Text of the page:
The Problem With No Excuses

The Problem With Zero Excuses – February 12, 2020

I was thinking the other day about how much my life has changed since having a child. Shockingly, I have realized how much it has changed for the better. Before I had my daughter, I was what you would call a procrastinator. I like how the word ‘pro-’ is in this word. I definitely was good at it. I’m really not sure what ‘-crastinator’ means. It is probably Latin for time waster or time fool or something like that. I’ll look it up later; however, if my definition is correct, then I was a pro time waster. Which is absolutely true. I abused my time. That’s because I had so much of it. Once I finished work, I was free for the day, free for the week. I could meet with friends (which I did) and just completely waste weekends having fun and not being very productive. Now, I’m not saying I regret doing this, in fact quite the contrary, I am glad I did. I think I was able to get a lot of it out of my system and with the proper amount of reflection realize that it wasn’t the best usage of my time. And I know this isn’t a shocker but: time is a non-renewable resource. When our time is up. That’s it. It is up. You can’t put more coins into the arcade machine of existence. Therefore, you need to use your time wisely and constructively.

Which brings me to my point, having no excuses is sometimes the worst excuse. I view excuses as another term for resistance. Resistance from doing whatever it is that you want to be doing. Maybe it is fitness, maybe it is painting a picture, maybe it is writing (like me!). Whatever it is, it is unique to you. Again, I can’t tell you what your niche is but I can tell you that when you are doing it you are in what yogis and mind magicians call ‘the flow state’. Which is a pretty awesome thing. Essentially it is when you are doing something that feels effortless, requires little energy, you could do for sustained periods of time and that during and after: you feel much more positive. Excuses are what distract us, or resist us, from doing this very important dimension of self-care. This is because we all have something unique that we can do that gets us in this flow state where we are effectively creating energy rather than consuming energy. Again, I am no scientist, I simply speak from experience here: you need to start doing what you want to do. But what is an excuse? I’ll be honest, there are some really lame ones out there: “I got to party”, “I got HAMMERED last night”, “I don’t know where to look on Google”, “I made plans with a friend,” all of which are likely said while you blankly stare at a cell phone screen. Blah blah blah I honestly don’t care. This is rather pathetic. Now, I’m not saying you are pathetic but these excuses certainly are. These are not excuses. These are you wasting one of your most precious gifts: time.

A real excuse, is something like a commitment or some form of obstacle that you have no control over that you must engage with. The example previously stated were not mandatory engagements. You taking eighteen shots of some horrid liquor was of your own volition. If you are trying to tell me that it’s because your ‘friends’ forced you to do it because they were pointing some imaginary pressure pistol at your head, then the answer is simple: find new friends. A real excuse is something like you not wanting to miss your daughters first swimming lesson, you wanting to do something special with a parent, you making time to write a report for work that might get you further in your company. I have no idea what it might be but a real excuse is something you actually have to do. Being a parent is a good excuse for not doing what you want or need to be doing. However, it is still an excuse and as I mentioned earlier, excuses are what get in the way of us doing what we need to. Am I saying be a dead beat parent and run out of your kids life? Absolutely not. Then you really would be pathetic. No, I am not saying don’t do these things, afterall, they are obligations. You have to do them. Your life will be better managed if you do. What I am saying is use these excuses as fuel. Instead of saying that you can’t work on your next passion project because it’s your daughter’s first birthday, change your mindset: It’s my daughter’s first birthday so I need to work on this passion project. And how you do that is by making time. My suggestion is finding time in the day to do what it is that you want. Instead of throwing away time looking at how happy the robots of social media are, do what you need to do so you have more time to put away and do the things that put you in that flow state. Turn your excuses into your reason or influence to do what you want to do.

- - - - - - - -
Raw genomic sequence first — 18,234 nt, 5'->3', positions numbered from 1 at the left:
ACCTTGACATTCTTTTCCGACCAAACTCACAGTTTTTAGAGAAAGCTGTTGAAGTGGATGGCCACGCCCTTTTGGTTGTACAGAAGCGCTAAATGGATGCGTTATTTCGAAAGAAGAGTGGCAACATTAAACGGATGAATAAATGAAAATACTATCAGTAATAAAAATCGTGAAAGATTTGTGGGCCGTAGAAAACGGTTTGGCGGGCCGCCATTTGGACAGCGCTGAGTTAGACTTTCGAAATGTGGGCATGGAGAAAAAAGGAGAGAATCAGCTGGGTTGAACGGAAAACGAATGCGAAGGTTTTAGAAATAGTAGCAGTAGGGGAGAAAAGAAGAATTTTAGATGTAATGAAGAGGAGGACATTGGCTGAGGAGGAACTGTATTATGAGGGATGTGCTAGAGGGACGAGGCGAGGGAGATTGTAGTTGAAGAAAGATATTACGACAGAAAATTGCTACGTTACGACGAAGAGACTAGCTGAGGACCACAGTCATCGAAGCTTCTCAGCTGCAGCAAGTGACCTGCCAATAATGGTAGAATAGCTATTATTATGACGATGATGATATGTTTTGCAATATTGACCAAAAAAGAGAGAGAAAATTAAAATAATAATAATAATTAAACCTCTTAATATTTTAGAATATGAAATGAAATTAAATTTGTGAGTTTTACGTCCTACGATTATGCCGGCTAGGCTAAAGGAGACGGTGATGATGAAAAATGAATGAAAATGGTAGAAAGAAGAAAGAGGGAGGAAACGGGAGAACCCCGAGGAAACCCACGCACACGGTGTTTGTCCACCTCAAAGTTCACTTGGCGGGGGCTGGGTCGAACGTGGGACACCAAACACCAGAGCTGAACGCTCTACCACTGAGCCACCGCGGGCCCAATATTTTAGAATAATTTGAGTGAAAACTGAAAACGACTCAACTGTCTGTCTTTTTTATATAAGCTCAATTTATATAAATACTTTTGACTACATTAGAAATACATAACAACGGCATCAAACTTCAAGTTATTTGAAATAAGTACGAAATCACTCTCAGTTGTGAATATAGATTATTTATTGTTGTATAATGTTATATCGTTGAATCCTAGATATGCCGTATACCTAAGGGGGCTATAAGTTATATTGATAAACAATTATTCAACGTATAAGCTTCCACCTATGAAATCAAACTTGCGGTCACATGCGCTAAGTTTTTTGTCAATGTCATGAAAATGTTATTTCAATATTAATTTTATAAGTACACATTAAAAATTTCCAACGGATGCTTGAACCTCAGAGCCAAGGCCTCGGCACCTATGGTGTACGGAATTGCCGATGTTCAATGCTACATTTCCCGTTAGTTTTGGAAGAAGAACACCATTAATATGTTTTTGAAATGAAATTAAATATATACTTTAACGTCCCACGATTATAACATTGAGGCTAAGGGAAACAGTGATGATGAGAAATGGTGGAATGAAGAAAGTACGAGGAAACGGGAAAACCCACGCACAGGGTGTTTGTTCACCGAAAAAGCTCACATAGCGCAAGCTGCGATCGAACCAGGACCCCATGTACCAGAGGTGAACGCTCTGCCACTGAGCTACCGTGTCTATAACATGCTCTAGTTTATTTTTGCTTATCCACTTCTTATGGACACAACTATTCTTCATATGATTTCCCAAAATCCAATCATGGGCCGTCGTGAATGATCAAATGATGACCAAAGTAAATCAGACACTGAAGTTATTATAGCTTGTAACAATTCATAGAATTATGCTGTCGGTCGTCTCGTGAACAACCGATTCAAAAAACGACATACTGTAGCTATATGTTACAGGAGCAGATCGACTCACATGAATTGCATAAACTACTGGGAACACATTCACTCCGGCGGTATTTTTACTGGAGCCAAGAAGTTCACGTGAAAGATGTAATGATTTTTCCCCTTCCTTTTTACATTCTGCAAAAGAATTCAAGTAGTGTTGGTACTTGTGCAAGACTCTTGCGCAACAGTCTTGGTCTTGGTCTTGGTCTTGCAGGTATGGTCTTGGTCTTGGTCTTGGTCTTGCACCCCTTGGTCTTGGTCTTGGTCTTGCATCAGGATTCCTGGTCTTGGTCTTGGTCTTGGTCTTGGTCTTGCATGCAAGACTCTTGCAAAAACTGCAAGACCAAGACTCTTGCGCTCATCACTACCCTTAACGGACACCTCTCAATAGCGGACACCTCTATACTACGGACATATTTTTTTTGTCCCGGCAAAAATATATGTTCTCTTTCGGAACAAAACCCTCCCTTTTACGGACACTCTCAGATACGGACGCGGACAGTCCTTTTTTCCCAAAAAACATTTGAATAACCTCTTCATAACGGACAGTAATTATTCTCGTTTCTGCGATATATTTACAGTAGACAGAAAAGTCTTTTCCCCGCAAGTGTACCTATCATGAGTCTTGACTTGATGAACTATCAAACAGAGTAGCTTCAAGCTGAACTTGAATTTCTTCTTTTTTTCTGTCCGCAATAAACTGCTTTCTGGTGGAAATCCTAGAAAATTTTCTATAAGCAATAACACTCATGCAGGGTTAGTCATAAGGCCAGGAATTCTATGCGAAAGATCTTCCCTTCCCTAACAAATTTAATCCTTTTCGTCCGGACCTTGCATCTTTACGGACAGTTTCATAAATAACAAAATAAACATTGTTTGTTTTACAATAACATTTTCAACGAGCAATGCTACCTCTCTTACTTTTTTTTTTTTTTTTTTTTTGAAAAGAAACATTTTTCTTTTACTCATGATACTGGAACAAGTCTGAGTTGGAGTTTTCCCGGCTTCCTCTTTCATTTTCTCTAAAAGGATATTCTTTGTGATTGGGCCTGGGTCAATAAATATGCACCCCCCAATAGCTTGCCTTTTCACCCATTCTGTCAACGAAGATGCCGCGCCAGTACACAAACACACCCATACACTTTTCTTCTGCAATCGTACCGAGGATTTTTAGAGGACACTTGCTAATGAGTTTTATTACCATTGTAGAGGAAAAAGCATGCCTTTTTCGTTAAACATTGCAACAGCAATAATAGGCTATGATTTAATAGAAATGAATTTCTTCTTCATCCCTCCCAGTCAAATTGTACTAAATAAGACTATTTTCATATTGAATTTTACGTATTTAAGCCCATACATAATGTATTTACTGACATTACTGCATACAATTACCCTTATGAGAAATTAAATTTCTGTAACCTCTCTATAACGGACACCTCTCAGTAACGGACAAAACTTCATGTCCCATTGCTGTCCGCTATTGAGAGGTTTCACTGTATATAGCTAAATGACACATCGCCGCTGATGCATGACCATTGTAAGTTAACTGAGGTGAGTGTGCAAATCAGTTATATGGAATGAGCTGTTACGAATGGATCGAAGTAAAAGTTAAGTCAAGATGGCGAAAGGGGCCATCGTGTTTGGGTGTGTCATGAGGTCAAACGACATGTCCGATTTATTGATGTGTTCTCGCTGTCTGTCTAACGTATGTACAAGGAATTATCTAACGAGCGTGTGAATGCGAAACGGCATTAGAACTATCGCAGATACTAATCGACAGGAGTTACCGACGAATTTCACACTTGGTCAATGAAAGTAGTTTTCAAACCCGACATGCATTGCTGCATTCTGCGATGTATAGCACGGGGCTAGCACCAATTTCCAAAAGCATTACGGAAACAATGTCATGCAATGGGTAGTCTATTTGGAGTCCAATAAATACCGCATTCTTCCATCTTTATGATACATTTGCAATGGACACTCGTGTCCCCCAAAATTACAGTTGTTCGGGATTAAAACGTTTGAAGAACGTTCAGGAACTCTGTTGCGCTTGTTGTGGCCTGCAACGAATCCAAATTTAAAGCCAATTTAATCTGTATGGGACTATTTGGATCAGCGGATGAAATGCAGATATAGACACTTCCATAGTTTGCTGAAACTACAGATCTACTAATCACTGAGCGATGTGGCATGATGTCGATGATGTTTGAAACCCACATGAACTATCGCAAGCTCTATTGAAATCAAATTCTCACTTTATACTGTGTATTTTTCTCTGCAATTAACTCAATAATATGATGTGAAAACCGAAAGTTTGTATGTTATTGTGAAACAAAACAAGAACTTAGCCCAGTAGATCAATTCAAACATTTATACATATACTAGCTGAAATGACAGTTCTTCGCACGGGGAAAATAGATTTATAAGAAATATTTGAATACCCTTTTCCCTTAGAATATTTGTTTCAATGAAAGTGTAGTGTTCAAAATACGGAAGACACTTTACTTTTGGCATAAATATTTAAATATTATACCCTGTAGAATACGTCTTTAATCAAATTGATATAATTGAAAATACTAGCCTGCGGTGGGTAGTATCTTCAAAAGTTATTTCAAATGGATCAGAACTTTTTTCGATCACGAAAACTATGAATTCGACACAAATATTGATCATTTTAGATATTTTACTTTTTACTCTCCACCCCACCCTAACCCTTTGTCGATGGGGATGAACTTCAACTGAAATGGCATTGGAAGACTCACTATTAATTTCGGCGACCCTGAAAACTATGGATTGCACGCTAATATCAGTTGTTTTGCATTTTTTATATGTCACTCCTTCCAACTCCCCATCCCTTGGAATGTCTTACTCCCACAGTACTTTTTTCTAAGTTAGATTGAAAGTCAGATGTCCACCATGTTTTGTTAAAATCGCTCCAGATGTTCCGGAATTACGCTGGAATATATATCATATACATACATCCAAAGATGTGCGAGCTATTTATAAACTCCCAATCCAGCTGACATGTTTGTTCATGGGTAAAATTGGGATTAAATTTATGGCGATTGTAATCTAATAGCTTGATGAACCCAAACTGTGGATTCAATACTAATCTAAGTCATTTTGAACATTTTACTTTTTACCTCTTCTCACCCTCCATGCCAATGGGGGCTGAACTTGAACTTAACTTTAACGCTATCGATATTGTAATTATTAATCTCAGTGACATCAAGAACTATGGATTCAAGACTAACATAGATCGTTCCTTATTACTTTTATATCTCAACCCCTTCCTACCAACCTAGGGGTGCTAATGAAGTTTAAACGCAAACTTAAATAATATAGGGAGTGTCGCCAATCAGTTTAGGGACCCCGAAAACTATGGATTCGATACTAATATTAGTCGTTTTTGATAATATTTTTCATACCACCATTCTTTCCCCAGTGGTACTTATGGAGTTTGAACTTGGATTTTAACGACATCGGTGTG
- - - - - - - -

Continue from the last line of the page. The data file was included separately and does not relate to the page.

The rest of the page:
In the end, it is all up to you. You are responsible for how your story turns out. And how it turns out is based on your decisions not the decisions of others. That guy who forced you to get hammered? He doesn’t owe you anything. That device that steals all your time? It’s not apologizing any time soon. What does matter: your family, your real friends who support and encourage you, yourself. That is what matters. And guess what? That’s on you to put in the time and effort into. It’s your life, not theirs. So make it count. Think how much more present you will be with the ones that matter if you do what you need to do for yourself. And what you need to do for yourself is work on the things that make you feel happier, fuller, refreshed, invigorated. Make time to do your time. Turn your excuses into your reasons to do something instead of to not do something.      

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